• Omega Z

        (except in France where we refuse to own shares for our retirements)

        The option to own is available to many here in the U.S., But a large portion of people refuse to take part. They opt for the small short term gain overlooking the long term large gain. It is only when retirement time arrives that they realize their error in thinking.

  • Independent Experimenter

    I don’t think that robot productivity is efficient. It lowers the cost of production so much that nobody takes the time to address if it is efficient to supply what the market demands.

    Back then, when work was human labor intensive and expensive, you had to really think about what you were about to buy or sell because a lot of effort went into it. The economy catered to needs more than wants.

    Now, there is a market for every tantrum and folly. We can produce things efficiently but is it efficient to produce all of them ? The notion that something is an extravaganza or an exuberance is fading away. We appreciate nothing that we have. And the disparity between the rich and the poor is getting wider and wider.

    Given that a man’s labor cost is another’s income and consumption, the notion of efficiency is a destructive myth.

    • LilyLover

      A notion of efficiency is the essence of liberation from drudgery.
      The immorality that requires “work” for the enjoyment of objects and vacations, the immorality that demands “interest” on fiat money, the immorality that assigns the lower credit scores to the people from whom money is siphoned to the people with higher credit score, the immorality that prevents mandatory universal 100% free medical care including cosmetic surgeries – in the guise of “fairness” is the destructive myth.
      Not appreciating anything material that we have, ought to be the goal. I.e. when all the stuff becomes valueless and meaningless, only then can ‘what matters’ will matter.

      This is a fight that we have to fight against the lethargy and entrenchedness of the likes of you, for your children’s benefit.

  • georgehants

    We do not need to wait for the robots, by removing capitalism now millions of worthless, pointless jobs would be removed, ready to share the only jobs that matter, to maintain or improve on the production and services for everybody.
    Capitalism does nothing for society except create inequality and keep millions working for no point whatsoever.
    Unfortunately so many people are fooled into believing that work is necessary beyond the needed production, services etc. that the people should decide they want, not politicians etc.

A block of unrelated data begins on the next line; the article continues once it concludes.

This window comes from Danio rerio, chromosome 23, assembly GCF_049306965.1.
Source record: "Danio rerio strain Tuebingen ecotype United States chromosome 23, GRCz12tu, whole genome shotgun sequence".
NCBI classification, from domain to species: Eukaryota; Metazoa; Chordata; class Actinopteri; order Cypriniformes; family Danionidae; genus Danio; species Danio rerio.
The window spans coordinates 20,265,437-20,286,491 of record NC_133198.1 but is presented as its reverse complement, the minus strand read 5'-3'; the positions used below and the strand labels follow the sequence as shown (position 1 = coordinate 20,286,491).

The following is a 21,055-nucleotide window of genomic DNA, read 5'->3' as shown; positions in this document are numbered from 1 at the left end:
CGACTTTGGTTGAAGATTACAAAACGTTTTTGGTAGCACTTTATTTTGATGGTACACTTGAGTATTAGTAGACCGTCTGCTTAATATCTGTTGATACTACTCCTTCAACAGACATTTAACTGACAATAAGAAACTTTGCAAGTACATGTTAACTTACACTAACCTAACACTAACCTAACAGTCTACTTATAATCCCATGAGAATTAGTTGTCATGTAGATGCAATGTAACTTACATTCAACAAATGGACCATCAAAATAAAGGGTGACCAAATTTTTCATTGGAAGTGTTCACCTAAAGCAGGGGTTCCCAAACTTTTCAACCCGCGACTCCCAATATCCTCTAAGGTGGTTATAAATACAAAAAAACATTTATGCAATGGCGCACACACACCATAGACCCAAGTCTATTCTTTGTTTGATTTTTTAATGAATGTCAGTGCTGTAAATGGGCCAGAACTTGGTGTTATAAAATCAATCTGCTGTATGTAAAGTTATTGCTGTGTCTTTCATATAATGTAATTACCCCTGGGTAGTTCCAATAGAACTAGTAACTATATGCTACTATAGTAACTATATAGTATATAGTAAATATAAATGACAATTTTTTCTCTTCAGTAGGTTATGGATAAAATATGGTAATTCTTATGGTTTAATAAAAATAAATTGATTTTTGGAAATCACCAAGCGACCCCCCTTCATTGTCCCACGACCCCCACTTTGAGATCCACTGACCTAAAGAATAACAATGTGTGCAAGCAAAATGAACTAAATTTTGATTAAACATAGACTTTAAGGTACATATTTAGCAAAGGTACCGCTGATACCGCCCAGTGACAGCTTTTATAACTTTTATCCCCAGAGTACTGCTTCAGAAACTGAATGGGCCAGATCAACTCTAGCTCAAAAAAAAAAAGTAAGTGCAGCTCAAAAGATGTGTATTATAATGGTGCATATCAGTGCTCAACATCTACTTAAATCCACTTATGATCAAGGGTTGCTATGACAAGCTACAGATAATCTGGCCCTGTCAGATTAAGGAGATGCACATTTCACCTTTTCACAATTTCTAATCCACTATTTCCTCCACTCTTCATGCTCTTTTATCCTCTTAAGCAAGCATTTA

Nothing would change regarding wealth etc. except everybody would be well off from a basic and those that do more for society are fairly rewarded, but only sensibly.
    Absolutely no inheritance, every child starts from the same place, no favoritism, nepotism, advantage, only the cleverest and hardest working children succeed to gain more if they wish it, not because one’s parents are rich for generations etc.
    Problems yes but only ones that everybody can think of solutions to, it they simply put their minds to it.
    Cold Fusion and many other things would not be hidden for profit or politics, there would be no point, thousands of scientists would be working immediately to bring Cold Fusion to maturity, to help everybody.

    • Warthog

      Nice socialist fantasy. Unfortunately, history shows that the REAL results of “applied socialism” are abject poverty, rampant oppression, and mass murder (160MM people and still counting).

      • georgehants

        Hi, Warthog are you referring to the past dictatorships, or as I to a new fully democratic system that to my knowledge has never been in existence?

        • Warthog

          Since you have totally refused to enter into any discussion as to what your “democratic system” would consist of (despite being asked multiple times to do so), I am obviously NOT referring to that (whatever it might be).

          But to pick at least two examples…..Venezuela and Nazi Germany. Neither of those were dictatorships. Both were voted in “democratically”. I suspect if I did a bit of research, I would find others. Perhaps I should add that dictatorship is another one of the inevitable results of socialism.

          • georgehants

            I am always happy to discuss any subject, so why you would attack me like you have is strange.
            I think it clear that both your examples turned out to be dictatorships, in no way reflecting the system I have commented on above.
            Could you show how you arrive at such an odd conclusion as that in your last sentence?
            Taking the points of your comment together it would seem that a way needs to be found to introduce a new fair system that avoids the fears you have.

          • Warthog